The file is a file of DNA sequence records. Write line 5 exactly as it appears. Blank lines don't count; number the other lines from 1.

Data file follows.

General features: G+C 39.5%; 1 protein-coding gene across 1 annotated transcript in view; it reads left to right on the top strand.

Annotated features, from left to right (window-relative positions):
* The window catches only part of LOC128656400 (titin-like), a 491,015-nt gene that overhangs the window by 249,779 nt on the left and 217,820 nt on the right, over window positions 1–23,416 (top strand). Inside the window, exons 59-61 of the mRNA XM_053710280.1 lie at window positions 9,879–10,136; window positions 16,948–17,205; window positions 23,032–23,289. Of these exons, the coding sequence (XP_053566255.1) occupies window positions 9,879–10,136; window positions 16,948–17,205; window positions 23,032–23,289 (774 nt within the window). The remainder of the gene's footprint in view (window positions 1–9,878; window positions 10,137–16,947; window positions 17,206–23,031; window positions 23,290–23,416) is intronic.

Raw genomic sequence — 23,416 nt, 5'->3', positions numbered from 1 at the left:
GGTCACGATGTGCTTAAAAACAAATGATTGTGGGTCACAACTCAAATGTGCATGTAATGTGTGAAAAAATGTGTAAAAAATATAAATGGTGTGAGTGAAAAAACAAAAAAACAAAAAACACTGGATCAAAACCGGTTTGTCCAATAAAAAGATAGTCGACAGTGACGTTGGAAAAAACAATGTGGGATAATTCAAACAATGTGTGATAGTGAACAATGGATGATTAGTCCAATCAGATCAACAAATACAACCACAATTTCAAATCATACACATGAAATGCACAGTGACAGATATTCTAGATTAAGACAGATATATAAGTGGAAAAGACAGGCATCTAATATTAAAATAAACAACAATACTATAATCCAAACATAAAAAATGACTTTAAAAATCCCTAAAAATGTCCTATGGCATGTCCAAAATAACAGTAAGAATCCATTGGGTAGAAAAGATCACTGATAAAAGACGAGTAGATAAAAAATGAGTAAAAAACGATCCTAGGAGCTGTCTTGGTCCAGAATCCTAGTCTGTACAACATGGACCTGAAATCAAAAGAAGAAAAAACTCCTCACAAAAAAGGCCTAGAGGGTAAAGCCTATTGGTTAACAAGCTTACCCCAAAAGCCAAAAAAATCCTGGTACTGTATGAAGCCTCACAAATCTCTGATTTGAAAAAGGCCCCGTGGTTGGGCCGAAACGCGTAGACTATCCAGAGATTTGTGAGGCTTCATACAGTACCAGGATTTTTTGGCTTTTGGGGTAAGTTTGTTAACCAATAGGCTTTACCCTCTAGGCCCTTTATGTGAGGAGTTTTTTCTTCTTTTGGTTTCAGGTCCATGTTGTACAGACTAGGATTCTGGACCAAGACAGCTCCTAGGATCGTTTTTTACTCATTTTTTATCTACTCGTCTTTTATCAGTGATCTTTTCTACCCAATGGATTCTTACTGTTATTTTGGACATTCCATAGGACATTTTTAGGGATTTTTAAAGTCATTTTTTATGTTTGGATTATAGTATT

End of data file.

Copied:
GGTCACGATGTGCTTAAAAACAAATGATTGTGGGTCACAACTCAAATGTGCATGTAATGTGTGAAAAAATGTGTAAAAAATATAAATGGTGTGAGTGAAAAAACAAAAAAACAAAAAACACTGGATCAAAACCGGTTTGTCCAATAAAAAGATAGTCGACAGTGACGTTGGAAAAAACAATGTGGGATAATTCAAACAATGTGTGATAGTGAACAATGGATGATTAGTCCAATCAGATCAACAAATACAACCACAATTTCAAATCATACACATGAAATGCACAGTGACAGATATTCTAGATTAAGACAGATATATAAGTGGAAAAGACAGGCATCTAATATTAAAATAAACAACAATACTATAATCCAAACATAAAAAATGACTTTAAAAATCCCTAAAAATGTCCTATGGCATGTCCAAAATAACAGTAAGAATCCATTGGGTAGAAAAGATCACTGATAAAAGACGAGTAGATAAAAAATGAGTAAAAAACGATCCTAGGAGCTGTCTTGGTCCAGAATCCTAGTCTGTACAACATGGACCTGAAATCAAAAGAAGAAAAAACTCCTCACAAAAAAGGCCTAGAGGGTAAAGCCTATTGGTTAACAAGCTTACCCCAAAAGCCAAAAAAATCCTGGTACTGTATGAAGCCTCACAAATCTCTGATTTGAAAAAGGCCCCGTGGTTGGGCCGAAACGCGTAGACTATCCAGAGATTTGTGAGGCTTCATACAGTACCAGGATTTTTTGGCTTTTGGGGTAAGTTTGTTAACCAATAGGCTTTACCCTCTAGGCCCTTTATGTGAGGAGTTTTTTCTTCTTTTGGTTTCAGGTCCATGTTGTACAGACTAGGATTCTGGACCAAGACAGCTCCTAGGATCGTTTTTTACTCATTTTTTATCTACTCGTCTTTTATCAGTGATCTTTTCTACCCAATGGATTCTTACTGTTATTTTGGACATTCCATAGGACATTTTTAGGGATTTTTAAAGTCATTTTTTATGTTTGGATTATAGTATT